by Lori Corso
On August 28th, Villanova University School of Law will celebrate its annual Red Mass. This special mass is held to “invoke God’s blessing and guidance in the administration of justice” upon all who teach or study at the law school. It gets its name from the red vestments worn by the presiding clergy. Students, faculty, alumni and friends of all denominations are invited to attend the mass in the Villanova Chapel. The homilies (sermons) typically discuss the most pressing social and legal issues of the day (from civil rights in the 1960s to corruption in the 1970s and the threat of nuclear war in the 1980s) and serve as an energizing reminder of why we have entered the legal profession. The Villanova Choir and other Villanova musicians provide excellent music for the service. Following the mass is a complimentary reception in the Arthur M. Goldberg ’66 Commons. The reception is always a hit and has been described as having “sumptuous food and [a] fine selection of beverages.”
Here are some other Red Mass fun facts—many taken from “The Docket,” the law school’s student newspaper which ceased publication in 2001:
- A Red Mass has been used to open the session of the Roman Rota, the highest appellate tribunal of the Roman Catholic Church since the 15th Century
- In 1995, The Docket awarded superlatives to those who attended including the “Best event coinciding with Red Mass” which was the engagement of two 3L students. There was even one given for the “Most Unnecessary OJ Reference.”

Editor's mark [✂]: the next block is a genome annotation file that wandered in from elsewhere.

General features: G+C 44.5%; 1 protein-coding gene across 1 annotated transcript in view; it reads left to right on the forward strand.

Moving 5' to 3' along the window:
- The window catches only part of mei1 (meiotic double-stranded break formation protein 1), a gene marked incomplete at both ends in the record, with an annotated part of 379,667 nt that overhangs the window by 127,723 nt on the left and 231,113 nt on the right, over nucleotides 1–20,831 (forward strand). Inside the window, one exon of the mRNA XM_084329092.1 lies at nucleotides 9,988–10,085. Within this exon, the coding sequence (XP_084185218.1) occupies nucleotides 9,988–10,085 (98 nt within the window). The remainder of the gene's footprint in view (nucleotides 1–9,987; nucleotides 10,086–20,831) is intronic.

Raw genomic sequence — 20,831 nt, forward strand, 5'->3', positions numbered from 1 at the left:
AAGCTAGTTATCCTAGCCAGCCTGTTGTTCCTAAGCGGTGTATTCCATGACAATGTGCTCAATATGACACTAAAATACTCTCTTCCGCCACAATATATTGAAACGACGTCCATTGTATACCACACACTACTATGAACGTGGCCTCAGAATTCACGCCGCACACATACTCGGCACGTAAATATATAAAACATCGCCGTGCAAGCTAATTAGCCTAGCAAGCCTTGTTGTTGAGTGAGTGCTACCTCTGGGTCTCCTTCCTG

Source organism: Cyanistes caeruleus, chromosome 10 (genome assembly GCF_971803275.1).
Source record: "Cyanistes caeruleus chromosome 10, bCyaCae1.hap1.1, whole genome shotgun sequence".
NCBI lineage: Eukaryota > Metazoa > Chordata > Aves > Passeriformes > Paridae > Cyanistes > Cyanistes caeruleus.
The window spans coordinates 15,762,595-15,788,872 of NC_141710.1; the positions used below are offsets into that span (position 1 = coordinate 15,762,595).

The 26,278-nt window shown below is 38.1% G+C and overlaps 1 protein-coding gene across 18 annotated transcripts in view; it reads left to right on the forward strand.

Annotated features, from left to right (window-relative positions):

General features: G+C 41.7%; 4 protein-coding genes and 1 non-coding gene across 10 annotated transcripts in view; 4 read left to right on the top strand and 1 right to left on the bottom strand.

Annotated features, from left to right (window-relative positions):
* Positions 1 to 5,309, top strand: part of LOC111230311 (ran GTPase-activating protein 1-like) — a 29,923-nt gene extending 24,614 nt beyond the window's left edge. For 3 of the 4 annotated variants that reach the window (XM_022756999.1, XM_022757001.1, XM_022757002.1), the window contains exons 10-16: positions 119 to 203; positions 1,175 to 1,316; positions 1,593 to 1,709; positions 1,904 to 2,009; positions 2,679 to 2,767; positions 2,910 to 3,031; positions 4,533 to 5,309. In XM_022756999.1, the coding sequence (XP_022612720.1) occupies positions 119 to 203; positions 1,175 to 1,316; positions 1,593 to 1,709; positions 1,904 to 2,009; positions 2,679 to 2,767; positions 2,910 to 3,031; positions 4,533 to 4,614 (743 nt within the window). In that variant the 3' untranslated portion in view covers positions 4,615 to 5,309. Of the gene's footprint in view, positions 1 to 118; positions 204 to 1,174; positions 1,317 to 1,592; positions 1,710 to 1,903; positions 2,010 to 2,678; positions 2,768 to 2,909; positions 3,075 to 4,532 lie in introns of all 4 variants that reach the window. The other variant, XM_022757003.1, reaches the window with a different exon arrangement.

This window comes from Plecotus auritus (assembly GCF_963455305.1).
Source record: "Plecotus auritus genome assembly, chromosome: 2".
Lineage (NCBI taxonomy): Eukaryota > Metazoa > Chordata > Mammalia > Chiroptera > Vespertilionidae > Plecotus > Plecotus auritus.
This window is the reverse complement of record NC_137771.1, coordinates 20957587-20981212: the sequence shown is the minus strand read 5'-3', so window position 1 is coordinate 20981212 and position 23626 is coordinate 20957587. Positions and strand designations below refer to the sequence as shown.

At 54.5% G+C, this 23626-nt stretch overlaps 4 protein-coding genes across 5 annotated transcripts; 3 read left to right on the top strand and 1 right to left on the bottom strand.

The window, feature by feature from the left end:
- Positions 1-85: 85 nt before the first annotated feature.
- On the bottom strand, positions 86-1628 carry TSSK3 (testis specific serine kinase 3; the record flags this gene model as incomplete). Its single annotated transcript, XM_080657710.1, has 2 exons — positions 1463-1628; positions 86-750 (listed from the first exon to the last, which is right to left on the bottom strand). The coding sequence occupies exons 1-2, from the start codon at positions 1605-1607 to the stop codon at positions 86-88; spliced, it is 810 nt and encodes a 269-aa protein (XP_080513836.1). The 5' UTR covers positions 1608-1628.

- The first Red Mass in the US was celebrated in New York City in 1928
- Our library features a collection of Red Mass sermons
- A Red Mass opens the October term for the U.S. Supreme Court
- Red Mass is the only official religious function of the law school and has been celebrated since 1957
- The first recorded Red Mass took place in Paris in 1245.
- Villanova’s Red Mass is usually held in the Fall to kick off the school year but in 1978 it was held in the Spring as part of a “Jubilee” celebration
- The shrimp display and food spread at the reception is legendary. You can find references to it here, here, and here.
Other questions remain. What social issue will the homily address this year? Will the faculty melt under their academic robes since Red Mass is being held in August instead of the traditional October or September? Will there be a tower of shrimp at the reception? Come to Red Mass and find out!